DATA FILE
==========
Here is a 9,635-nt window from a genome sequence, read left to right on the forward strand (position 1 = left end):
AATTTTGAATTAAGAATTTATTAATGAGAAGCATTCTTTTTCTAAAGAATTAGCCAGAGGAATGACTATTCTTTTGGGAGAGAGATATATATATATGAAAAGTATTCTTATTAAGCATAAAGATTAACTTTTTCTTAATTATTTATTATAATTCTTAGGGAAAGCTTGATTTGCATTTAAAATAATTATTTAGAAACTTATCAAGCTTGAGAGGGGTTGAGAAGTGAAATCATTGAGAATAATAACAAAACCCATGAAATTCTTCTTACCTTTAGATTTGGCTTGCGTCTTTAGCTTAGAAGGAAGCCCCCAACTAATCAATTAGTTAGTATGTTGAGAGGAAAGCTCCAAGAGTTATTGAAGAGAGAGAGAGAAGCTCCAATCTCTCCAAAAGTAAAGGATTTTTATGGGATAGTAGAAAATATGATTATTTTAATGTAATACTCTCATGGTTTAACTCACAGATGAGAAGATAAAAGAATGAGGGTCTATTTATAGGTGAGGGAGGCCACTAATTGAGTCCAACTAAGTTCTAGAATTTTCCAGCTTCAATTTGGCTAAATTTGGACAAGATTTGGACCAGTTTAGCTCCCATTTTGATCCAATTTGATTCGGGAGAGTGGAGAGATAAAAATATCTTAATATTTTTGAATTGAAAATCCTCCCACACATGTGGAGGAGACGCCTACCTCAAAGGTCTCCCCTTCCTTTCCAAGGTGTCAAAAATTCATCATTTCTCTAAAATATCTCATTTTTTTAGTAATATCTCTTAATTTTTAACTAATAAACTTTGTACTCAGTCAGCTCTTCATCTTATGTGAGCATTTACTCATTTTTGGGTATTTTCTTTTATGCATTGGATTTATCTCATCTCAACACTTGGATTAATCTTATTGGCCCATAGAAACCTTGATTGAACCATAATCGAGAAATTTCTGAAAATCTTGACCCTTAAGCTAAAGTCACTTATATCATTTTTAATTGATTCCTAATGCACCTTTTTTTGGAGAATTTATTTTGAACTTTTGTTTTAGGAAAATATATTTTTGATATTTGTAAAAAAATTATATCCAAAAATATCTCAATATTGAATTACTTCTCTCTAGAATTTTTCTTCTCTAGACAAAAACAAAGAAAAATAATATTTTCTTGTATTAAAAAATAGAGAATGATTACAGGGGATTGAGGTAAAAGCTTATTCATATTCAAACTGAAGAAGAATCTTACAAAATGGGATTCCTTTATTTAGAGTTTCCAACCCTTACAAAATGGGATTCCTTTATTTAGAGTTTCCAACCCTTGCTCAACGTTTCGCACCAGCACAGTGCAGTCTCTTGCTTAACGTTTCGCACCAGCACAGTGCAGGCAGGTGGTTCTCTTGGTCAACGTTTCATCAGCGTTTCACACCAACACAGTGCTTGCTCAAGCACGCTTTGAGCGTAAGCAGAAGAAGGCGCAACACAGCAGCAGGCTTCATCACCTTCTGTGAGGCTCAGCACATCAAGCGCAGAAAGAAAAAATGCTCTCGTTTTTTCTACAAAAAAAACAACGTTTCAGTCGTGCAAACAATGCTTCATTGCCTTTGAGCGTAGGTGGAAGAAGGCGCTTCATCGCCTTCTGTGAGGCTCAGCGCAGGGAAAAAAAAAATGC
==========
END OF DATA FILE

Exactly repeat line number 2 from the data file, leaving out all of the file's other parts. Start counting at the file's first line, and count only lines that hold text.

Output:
AATTTTGAATTAAGAATTTATTAATGAGAAGCATTCTTTTTCTAAAGAATTAGCCAGAGGAATGACTATTCTTTTGGGAGAGAGATATATATATATGAAAAGTATTCTTATTAAGCATAAAGATTAACTTTTTCTTAATTATTTATTATAATTCTTAGGGAAAGCTTGATTTGCATTTAAAATAATTATTTAGAAACTTATCAAGCTTGAGAGGGGTTGAGAAGTGAAATCATTGAGAATAATAACAAAACCCATGAAATTCTTCTTACCTTTAGATTTGGCTTGCGTCTTTAGCTTAGAAGGAAGCCCCCAACTAATCAATTAGTTAGTATGTTGAGAGGAAAGCTCCAAGAGTTATTGAAGAGAGAGAGAGAAGCTCCAATCTCTCCAAAAGTAAAGGATTTTTATGGGATAGTAGAAAATATGATTATTTTAATGTAATACTCTCATGGTTTAACTCACAGATGAGAAGATAAAAGAATGAGGGTCTATTTATAGGTGAGGGAGGCCACTAATTGAGTCCAACTAAGTTCTAGAATTTTCCAGCTTCAATTTGGCTAAATTTGGACAAGATTTGGACCAGTTTAGCTCCCATTTTGATCCAATTTGATTCGGGAGAGTGGAGAGATAAAAATATCTTAATATTTTTGAATTGAAAATCCTCCCACACATGTGGAGGAGACGCCTACCTCAAAGGTCTCCCCTTCCTTTCCAAGGTGTCAAAAATTCATCATTTCTCTAAAATATCTCATTTTTTTAGTAATATCTCTTAATTTTTAACTAATAAACTTTGTACTCAGTCAGCTCTTCATCTTATGTGAGCATTTACTCATTTTTGGGTATTTTCTTTTATGCATTGGATTTATCTCATCTCAACACTTGGATTAATCTTATTGGCCCATAGAAACCTTGATTGAACCATAATCGAGAAATTTCTGAAAATCTTGACCCTTAAGCTAAAGTCACTTATATCATTTTTAATTGATTCCTAATGCACCTTTTTTTGGAGAATTTATTTTGAACTTTTGTTTTAGGAAAATATATTTTTGATATTTGTAAAAAAATTATATCCAAAAATATCTCAATATTGAATTACTTCTCTCTAGAATTTTTCTTCTCTAGACAAAAACAAAGAAAAATAATATTTTCTTGTATTAAAAAATAGAGAATGATTACAGGGGATTGAGGTAAAAGCTTATTCATATTCAAACTGAAGAAGAATCTTACAAAATGGGATTCCTTTATTTAGAGTTTCCAACCCTTACAAAATGGGATTCCTTTATTTAGAGTTTCCAACCCTTGCTCAACGTTTCGCACCAGCACAGTGCAGTCTCTTGCTTAACGTTTCGCACCAGCACAGTGCAGGCAGGTGGTTCTCTTGGTCAACGTTTCATCAGCGTTTCACACCAACACAGTGCTTGCTCAAGCACGCTTTGAGCGTAAGCAGAAGAAGGCGCAACACAGCAGCAGGCTTCATCACCTTCTGTGAGGCTCAGCACATCAAGCGCAGAAAGAAAAAATGCTCTCGTTTTTTCTACAAAAAAAACAACGTTTCAGTCGTGCAAACAATGCTTCATTGCCTTTGAGCGTAGGTGGAAGAAGGCGCTTCATCGCCTTCTGTGAGGCTCAGCGCAGGGAAAAAAAAAATGC